A lack of co-operation on the part of the government is jeopardizing its promise to record and preserve the sad history of abuse that took place behind the walls of Canada’s aboriginal residential schools, the Auditor-General has found.
In a report released Tuesday, Auditor-General Michael Ferguson says his office has found that the Aboriginal Affairs department and the Truth and Reconciliation Commission, the body established to record the legacy of the church-run schools, have not been able to agree on the most basic of things.
Under a settlement agreement signed by the government, the churches and the school survivors in 2006, government departments were to provide the commission with millions of documents related to the schools that were generated over the more than 100 years they were in operation.
The aim is to create a historical record of the schools where tens of thousands of former residents say they suffered physical, sexual and emotional abuse.
But, while the Aboriginal Affairs department has handed over 3.5 million documents, millions more have yet to be located, digitized and provided to the Commission.
The Auditor-General says that is due, at least in part, to the fact that the department and the Commission have been unable to co-operate and agree on a definition of the relevant documents.
“Consequently,” Mr. Ferguson says in his report, “they were unable to define the scope of the work to be done so that Canada would meet its obligation and the Commission would fulfill its mandate.”
The Commission obtained a court ruling last year that said the government is obligated to find the records, organize them, and hand them over.
And the government continues to collect and digitize the documents, says the Auditor-General.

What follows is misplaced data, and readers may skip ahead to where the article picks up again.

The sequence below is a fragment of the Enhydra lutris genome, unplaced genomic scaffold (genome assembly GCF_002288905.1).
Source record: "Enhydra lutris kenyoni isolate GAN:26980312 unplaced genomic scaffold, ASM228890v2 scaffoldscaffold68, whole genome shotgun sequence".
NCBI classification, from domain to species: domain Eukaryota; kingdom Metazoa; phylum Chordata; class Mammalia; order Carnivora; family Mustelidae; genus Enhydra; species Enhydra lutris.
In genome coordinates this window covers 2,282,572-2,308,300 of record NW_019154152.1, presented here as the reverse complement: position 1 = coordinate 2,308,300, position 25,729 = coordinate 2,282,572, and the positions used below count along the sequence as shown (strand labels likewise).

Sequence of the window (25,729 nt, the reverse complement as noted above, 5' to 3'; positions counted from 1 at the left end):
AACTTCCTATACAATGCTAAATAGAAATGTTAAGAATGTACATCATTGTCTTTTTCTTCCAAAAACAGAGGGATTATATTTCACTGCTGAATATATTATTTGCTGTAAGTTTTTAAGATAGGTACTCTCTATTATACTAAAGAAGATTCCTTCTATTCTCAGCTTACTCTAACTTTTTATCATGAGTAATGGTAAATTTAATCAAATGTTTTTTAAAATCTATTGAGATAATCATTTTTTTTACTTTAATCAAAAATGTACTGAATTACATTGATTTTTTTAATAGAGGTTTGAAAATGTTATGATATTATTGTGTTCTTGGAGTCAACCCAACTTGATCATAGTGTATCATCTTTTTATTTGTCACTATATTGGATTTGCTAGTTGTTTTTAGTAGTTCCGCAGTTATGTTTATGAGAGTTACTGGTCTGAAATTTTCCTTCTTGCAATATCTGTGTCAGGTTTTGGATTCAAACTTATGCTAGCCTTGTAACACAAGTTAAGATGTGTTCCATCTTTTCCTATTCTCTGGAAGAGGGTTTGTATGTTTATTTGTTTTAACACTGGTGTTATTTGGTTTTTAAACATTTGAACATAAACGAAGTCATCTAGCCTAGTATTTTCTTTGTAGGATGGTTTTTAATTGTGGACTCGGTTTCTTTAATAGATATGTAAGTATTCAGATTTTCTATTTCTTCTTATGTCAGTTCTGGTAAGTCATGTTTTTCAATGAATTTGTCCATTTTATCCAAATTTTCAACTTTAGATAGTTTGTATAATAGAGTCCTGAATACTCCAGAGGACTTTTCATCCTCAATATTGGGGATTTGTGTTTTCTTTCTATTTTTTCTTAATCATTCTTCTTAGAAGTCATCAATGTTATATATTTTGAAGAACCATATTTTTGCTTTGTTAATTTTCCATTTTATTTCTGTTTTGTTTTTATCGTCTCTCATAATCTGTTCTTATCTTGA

While both the government and the Commission bear responsibility for the lack of co-operation, the government had far more resources at its disposal to get problems resolved, said Mr. Ferguson.
“Right from the very beginning,” he said, “the two parties really didn’t get together, determine what all of the priorities were going to be and how they were going to achieve really what was a very big task.”
The major concern now is whether the documents can be gathered in the 15 months remaining in the commission’s mandate, said Mr. Ferguson.
“The government and the commission need to step back,” he said, “they need to determine what’s been achieved to this date, what else needs to be achieved, so that, at the end of the day, the historical record is prepared in a way such that it was originally intended to be.”
Justice Murrary Sinclair, who chairs the Commission, said this month that large numbers of records have yet to flow his way.
And the Auditor-General says “it is not possible to assess whether the Commission has obtained or will obtain from Canada all the relevant documents it reasonably requires for the historical record, what remains to be done, how long this will take, or what resources are needed to accomplish this undertaking.”
The Commission has determined that, once the documents have been processed, they will be housed at a national research centre at the University of Manitoba.
But the Auditor-General found there is no plan to resolve the issues around that transfer, including assurances that the records will comply with federal privacy laws.
Bernard Valcourt, the Aboriginal Affairs Minister, said in a statement that there would be better co-operation going forward.
“We agree with the Auditor General that Canada and the TRC (Truth and Reconciliation Commission) can work more closely together to ensure the objectives of the Indian Residential Schools Settlement Agreement are met,” said Mr. Valcourt. “ And we are working jointly with the Commission to develop a project plan to fulfill document disclosure requirements.”